How to implement custom feature renderers

Use custom feature renderers to control the way features are drawn in a feature layer. This topic briefly explains the essential steps and concepts to develop a custom feature renderer (that is, creating a Java class, annotating the class, implementing the methods, and deploying to ArcGIS).

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About implementing custom feature renderers

A feature renderer allows you to visualize a feature layer on a map by symbolizing the features in a layer. Standard feature renderers, such as SimpleRenderer, UniqueValueRenderer, BiUniqueValueRenderer, and so on, allow you to symbolize the features based on specific rules applied to the attributes of the feature layer. If none of the standard ArcGIS renderers meet your visualization requirements, and if you want to implement logic and control the way features are symbolized, you can implement custom feature renderers. This topic explains the major steps and concepts behind implementing a custom feature renderer. For a step by step walkthrough on implementing a custom feature renderer, see Building Custom Feature Renderer in Eclipse IDE.

Developing custom feature renderers

The custom feature renderers can be developed by creating simple Java class that implements IFeatureRenderer. The Java class must be annotated with @ArcGISExtension annotation and must override the methods of the IFeatureRenderer to suit your custom drawing. See the following code snippet.
//Step 2: Annotate the class with @ArcGISExtension. 
//Step 1: Create Java class that implements IFeatureRenderer.
public class FirstCustomRenderer implements IFeatureRenderer{
    //Step 3: Implement methods.
IFeatureRenderer is the minimum interface required to create a custom feature renderer. However, you can implement optional interfaces, particularly, to persist the feature renderer in your map documents, IDocumentVersionSupportGEN to support version compatibility, and ILegendInfo to ensure the table of contents (TOC) and legends  appropriately. For more information, see Getting started with a custom feature renderer. The following section explains the methods that must be overridden in detail.

IFeatureRenderer methods

The following illustration shows the methods for IFeatureRenderer. You must override these methods to customize your feature renderer implementation:
The following illustration shows the sequence in which the IFeatureRenderer methods are invoked by the framework when rendering the feature layer.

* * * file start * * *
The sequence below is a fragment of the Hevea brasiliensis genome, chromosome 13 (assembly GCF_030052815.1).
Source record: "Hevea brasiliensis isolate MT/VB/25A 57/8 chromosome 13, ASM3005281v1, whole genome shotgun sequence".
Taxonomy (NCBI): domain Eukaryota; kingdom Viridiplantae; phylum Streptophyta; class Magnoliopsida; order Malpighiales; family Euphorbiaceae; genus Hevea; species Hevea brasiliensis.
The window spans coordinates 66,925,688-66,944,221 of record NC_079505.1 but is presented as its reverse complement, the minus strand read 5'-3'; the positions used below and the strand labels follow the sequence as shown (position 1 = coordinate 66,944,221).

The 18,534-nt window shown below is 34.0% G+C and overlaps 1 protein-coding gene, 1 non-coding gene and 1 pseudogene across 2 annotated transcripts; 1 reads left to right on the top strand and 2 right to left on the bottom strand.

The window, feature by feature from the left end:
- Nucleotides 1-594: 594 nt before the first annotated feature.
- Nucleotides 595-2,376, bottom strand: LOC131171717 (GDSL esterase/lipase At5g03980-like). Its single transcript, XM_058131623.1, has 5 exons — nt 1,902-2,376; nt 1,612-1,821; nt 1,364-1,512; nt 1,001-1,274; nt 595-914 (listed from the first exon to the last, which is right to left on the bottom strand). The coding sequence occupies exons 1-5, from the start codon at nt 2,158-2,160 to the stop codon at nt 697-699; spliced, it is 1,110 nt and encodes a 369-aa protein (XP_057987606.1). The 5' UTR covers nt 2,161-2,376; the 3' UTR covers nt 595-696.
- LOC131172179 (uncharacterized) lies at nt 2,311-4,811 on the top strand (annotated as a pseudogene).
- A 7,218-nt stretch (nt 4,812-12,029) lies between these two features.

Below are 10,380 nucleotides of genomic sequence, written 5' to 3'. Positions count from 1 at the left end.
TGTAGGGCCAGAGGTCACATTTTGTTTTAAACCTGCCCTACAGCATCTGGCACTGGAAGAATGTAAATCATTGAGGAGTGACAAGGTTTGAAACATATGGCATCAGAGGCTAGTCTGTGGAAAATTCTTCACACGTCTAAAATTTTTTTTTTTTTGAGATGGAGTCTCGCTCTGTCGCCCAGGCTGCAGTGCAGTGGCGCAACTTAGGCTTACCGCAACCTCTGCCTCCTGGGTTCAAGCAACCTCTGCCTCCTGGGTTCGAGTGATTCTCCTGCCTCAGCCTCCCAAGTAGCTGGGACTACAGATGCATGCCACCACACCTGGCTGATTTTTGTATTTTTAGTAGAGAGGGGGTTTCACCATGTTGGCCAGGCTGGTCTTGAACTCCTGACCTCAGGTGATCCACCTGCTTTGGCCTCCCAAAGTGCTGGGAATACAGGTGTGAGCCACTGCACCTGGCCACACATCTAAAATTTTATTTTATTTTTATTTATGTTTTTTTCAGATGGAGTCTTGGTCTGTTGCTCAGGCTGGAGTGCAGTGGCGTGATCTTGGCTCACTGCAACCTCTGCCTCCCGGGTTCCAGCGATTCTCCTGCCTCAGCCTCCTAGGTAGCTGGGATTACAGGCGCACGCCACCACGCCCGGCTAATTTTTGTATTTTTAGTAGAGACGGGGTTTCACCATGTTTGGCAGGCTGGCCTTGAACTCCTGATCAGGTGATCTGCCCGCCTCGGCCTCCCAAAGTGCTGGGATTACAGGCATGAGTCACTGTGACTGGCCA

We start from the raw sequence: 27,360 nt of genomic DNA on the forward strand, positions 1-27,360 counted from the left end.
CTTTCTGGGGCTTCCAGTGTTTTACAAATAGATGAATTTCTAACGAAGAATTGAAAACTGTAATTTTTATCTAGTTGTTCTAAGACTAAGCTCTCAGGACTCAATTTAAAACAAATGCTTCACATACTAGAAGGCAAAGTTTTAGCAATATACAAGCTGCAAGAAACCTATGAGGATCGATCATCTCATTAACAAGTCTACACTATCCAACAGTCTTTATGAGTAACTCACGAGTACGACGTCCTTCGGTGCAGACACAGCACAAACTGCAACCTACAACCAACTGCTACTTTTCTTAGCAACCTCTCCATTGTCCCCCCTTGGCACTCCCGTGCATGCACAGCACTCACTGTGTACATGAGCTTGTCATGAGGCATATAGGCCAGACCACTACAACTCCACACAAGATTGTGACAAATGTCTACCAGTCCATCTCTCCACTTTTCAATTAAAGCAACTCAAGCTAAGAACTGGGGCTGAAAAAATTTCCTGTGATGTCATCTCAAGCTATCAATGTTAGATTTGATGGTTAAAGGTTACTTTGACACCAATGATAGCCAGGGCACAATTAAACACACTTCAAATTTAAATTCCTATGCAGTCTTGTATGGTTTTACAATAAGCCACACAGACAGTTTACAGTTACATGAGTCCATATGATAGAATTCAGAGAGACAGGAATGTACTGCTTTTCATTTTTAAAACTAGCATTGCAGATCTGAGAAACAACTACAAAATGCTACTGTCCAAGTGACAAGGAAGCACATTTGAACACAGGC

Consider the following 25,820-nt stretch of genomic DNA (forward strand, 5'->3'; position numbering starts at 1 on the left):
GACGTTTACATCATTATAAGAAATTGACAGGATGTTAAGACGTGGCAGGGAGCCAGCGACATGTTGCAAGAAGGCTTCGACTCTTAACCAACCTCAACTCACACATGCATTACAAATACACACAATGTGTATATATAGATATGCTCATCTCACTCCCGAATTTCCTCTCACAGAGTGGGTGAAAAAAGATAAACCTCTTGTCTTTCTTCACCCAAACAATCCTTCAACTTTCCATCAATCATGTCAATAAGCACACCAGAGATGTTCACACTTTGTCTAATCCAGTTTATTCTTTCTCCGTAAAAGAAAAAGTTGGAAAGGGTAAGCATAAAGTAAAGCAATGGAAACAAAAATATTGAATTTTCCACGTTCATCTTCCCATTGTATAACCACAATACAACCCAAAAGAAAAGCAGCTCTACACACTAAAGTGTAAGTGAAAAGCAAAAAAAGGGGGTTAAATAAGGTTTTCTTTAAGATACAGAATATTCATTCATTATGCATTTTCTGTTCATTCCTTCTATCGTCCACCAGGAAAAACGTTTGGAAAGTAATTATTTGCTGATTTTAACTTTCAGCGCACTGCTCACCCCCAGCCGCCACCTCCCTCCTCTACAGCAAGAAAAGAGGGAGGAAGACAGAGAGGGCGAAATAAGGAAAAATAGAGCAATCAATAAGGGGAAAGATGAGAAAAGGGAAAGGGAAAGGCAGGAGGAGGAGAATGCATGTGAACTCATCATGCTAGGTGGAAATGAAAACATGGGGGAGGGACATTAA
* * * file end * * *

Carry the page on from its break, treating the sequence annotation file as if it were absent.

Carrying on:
The canRender method is the first method invoked by the ArcGIS framework. If the method did not return a value of true, the feature renderer will not be applied to the feature layer. The ArcGIS framework provides the feature class and the display references to which the feature renderer will be applied as arguments of the method. 
public boolean canRender(IFeatureClass fc, IDisplay display)throws IOException,
    if (fc.getShapeType() == esriGeometryType.esriGeometryPoint)
        return true;
        return false;


If all the conditions specified by the canRender method returned true, the ArcGIS framework invokes the isRenderPhase() method. The isRenderPhase() method lets you specify the draw phase in which the features must be rendered. The framework provides the draw phase as the method argument to determine whether to render the feature layer in the specified draw phase. If the method implementation did not return a value of true for the particular draw phase provided by the framework, it will not render the layer for that draw phase.
public boolean isRenderPhase(int drawPhase){
    if (drawPhase == esriDrawPhase.esriDPGeography)
        return true;
        return false;


If the isRenderPhase() method returns a value of true for the particular draw phase, the ArcGIS framework invokes the setExclusionSetByRef method. The framework provides a IFeatureIDSet reference, which provides a list of features that need to be excluded from rendering.
Another recommended alternative to prevent features from drawing and from appearing in tables and query results, is to set a layer definition query using IFeatureLayerDefinition.


The ArcGIS framework invokes the prepareFilter method after setExclusionSetByRef() method.  By default, the framework prepares a QueryFilter that queries the feature class for the feature ID and its shape fields only. The fields returned by the QueryFilter are used by the draw() method for rendering. However, your custom rendering and symbolization may be based on other fields of the feature class. In such a scenario, you must add those fields to the QueryFilter reference provided in the prepareFilter method.